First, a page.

guest post, by Roqeebah Olaoniye
Africa’s youth are hungry for success and they are not letting the grim conditions around the continent derail them. There’s a young man redefining auto sales in Nigeria, a lady who has a PR firm run just by women, and there’s Angel Adelaja, one of the finalists at the recently concluded The Venture competition whose Fresh Direct NG has the potential to change the fate of agricultural sector in Nigeria for the better while providing endless opportunities for Africans intending to invest in agriculture.
How are they doing it in the face of harsh realities? What is keeping them motivated asides from their interest in making a better world for themselves and the rest of us? We argue that constant recognition by those that matter, the promise of due credit being to the proper inventors and thinkers, and accolades for records broken are major factors.
With the rise in popularity of publications where African youth are recognized and shown off to the right audience using the appropriate channels, we have seen more of the African youth break new grounds than ever before. Publications such as Forbes with its Forbes 30 under 30; Top 20 Tech Startups which features Nigeria’s Jobberman in the top 10 as the ‘most popular search engine and aggregator in West Africa. On it’s 30 Most Promising Young Entrepreneurs in Africa 2016 alone, there is more hope to found than whatever youth empowerment programmes our government wants us to believe it has in store for us. It’s not only Forbes and it’s not just about Nigerians but Forbes probably has the highest reach and grants the most important exposure. So it comes as a shocker to find that of the 3.4 million qualifying adults (between 25 and 64 years of age) “across seven markets” and that comprise the African affluent, only a measly 163,000 people can access copies of Forbes Africa. This is according to the IPSOS Affluent Africa Survey 2016 an independent research study, released on the 4th August 2016 as contained in a press release from the Forbes Africa offices. The press release went further to disclose that within South Africa, the average circulation of Forbes Africa in the second quarter of 2016 “stands at 22,813 according to a survey carried out for the Audited Bureau of Circulations of South Africa. This within a demographic of about 119,767.
Of course, the tone of Forbes Africa’s press release is nothing short of joyful seeing as the surveys put the publication in the lead in both cases. In the case of the IPSOS Affluent Africa Survey, Forbes Africa, barely in its fifth year since its first publication was released, has a wider reach in the sampling than National Geographic Magazine, African Business, NewsAfrica, Harvard Business Review, The Africa Report, Bloomberg Markets, New African and Le Magazine de l’Afrique put together and in that order.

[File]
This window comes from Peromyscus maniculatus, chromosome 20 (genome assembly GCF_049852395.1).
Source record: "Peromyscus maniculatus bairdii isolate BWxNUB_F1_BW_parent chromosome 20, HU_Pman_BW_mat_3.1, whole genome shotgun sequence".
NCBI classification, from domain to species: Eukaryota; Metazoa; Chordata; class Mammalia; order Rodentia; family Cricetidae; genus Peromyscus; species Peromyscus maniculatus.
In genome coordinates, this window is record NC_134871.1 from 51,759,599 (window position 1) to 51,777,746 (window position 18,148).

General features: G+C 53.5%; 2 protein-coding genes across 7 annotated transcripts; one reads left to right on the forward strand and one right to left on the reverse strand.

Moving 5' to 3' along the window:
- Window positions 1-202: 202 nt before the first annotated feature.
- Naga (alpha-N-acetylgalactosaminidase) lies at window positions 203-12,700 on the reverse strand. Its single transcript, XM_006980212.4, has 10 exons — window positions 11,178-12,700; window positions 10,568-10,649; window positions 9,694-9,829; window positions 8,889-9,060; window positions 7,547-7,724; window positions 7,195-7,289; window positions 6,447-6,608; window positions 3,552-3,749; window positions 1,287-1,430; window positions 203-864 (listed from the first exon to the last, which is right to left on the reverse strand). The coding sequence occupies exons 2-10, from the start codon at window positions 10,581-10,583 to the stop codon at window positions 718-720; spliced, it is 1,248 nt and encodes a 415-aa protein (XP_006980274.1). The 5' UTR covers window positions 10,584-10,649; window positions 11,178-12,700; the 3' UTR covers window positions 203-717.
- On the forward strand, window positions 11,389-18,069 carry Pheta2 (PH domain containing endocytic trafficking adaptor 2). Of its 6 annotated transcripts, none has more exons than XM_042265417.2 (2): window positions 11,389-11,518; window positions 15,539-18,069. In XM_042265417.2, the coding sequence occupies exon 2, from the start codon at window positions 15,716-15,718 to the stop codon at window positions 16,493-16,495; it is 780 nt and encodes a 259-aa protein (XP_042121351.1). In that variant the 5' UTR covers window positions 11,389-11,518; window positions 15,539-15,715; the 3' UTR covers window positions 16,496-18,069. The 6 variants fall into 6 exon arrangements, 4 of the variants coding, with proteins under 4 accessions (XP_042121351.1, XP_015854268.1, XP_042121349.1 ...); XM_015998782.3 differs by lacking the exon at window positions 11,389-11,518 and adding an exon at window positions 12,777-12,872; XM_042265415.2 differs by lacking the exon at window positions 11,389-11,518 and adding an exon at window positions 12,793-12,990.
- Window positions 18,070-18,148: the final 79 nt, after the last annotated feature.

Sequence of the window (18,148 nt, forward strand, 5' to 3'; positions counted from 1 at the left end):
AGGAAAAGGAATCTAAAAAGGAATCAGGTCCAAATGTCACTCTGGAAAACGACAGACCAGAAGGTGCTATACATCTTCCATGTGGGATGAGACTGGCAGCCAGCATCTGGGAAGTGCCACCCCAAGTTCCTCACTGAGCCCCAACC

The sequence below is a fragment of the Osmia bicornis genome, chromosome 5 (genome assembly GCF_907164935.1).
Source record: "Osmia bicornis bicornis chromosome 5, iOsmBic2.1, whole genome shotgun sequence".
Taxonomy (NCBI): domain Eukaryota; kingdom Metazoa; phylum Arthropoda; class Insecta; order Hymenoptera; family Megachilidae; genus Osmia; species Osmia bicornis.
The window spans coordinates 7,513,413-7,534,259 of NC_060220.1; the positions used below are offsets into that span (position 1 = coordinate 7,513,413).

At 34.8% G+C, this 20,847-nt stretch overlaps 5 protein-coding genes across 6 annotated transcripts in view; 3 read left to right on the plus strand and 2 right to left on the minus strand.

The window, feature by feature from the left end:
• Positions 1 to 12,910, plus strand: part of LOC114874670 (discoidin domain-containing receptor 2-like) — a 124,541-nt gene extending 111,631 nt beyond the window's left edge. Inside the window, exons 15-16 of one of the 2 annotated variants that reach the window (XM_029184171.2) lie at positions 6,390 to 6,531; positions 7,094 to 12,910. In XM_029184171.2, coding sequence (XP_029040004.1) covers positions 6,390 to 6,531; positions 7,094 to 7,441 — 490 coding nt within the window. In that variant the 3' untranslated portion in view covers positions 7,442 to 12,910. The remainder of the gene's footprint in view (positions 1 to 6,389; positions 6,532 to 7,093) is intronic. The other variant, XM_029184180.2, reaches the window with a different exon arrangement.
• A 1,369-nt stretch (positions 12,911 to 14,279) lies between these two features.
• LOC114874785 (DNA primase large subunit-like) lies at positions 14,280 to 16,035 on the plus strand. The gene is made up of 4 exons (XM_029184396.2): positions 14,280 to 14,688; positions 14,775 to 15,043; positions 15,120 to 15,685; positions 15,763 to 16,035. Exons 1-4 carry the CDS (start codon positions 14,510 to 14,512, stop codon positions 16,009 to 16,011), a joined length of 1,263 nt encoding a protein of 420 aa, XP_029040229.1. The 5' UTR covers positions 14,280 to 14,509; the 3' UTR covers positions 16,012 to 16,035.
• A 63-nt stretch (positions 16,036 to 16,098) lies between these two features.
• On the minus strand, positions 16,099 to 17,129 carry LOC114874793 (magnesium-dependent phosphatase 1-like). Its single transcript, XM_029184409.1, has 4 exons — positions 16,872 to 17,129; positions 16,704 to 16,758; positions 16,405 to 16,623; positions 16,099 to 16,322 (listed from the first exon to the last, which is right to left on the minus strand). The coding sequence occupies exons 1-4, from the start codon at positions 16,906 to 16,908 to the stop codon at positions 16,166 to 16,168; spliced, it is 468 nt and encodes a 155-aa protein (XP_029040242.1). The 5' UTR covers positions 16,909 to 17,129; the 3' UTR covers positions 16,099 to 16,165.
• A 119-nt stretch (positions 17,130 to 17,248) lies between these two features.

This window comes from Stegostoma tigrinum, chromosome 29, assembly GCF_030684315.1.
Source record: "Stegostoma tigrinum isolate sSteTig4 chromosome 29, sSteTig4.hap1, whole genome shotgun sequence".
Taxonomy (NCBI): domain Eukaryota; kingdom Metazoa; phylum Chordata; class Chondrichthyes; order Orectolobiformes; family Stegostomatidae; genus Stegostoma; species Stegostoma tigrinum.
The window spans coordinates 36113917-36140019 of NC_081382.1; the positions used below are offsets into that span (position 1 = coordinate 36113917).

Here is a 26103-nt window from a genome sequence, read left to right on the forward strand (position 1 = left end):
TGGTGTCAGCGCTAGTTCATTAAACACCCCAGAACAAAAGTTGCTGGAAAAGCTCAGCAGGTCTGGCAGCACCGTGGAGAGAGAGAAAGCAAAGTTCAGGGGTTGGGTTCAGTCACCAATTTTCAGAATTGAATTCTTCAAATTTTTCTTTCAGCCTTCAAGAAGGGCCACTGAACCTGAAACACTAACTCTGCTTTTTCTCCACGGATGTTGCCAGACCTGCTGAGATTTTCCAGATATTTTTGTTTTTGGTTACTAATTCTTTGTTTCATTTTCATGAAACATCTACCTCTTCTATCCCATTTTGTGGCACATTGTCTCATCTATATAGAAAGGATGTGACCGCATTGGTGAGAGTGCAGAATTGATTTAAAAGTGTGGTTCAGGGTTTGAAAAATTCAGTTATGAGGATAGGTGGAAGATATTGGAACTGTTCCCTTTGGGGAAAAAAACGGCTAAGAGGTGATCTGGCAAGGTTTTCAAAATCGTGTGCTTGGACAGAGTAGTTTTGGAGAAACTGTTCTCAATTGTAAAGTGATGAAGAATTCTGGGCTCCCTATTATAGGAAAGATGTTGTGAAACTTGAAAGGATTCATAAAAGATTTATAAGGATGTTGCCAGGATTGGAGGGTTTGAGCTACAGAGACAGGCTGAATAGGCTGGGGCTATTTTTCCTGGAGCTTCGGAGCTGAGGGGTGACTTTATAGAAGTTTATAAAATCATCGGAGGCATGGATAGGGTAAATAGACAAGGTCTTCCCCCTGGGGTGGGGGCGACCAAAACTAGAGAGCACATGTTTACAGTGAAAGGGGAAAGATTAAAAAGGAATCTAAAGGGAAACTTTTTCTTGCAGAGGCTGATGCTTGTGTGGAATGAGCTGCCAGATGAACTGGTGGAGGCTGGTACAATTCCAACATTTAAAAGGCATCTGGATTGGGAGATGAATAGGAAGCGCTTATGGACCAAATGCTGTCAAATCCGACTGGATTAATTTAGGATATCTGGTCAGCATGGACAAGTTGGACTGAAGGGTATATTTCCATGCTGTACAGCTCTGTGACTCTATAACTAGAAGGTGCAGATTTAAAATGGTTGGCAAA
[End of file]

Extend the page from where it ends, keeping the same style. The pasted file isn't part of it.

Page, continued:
So what does this portend for us? Can we peg this on the rise and takeover of digital media? No, because these publications are available both in print and digital copies.
Are people simply uninterested in these publications? Are the surveys wrong? Then how many of us are actually subscribed to Forbes or any of the other publications on the list? There are so many questions.
South Africa boasts some of the most forward thinking and successful youth in Africa who have change to spare so this begs the question of how many subscribers do these kind of publications have here in Nigeria? Let’s ignore the obvious fact that there isn’t a single credible data collection Agency in Nigeria that can help extract this kind of information in Nigeria. So we ask: where are the Nigerian youth sourcing their information from? BellaNaija? Here? Linda Ikeji? Twitter and Instagram? Surely, not any of the “copy and paste” platforms that rule the internet right now.
Where do they go for inspiration and motivation, the kind that Forbes, Havard Business Review, New African and the likes offer? Do they get them from the same sources earlier mentioned? Or from meet and greets? Meet ups? Motivational seminars? Webinars? Of course there’s the The Guardian Life Magazine which beams its spotlight on select Nigerians breaking grounds and charting new courses but is that it?
It’s only a survey of one publication’s readership in South Africa; but it begs the question: What is the Nigerian youth being fed, media-wise?
PS: See anything worth talking about on the ins and outs of the media business in Nigeria on TV, radio, print and online (could be news, tweets, photos, opeds etc) send us a mail on[email protected] titled TMB. Let’s share the insight together!
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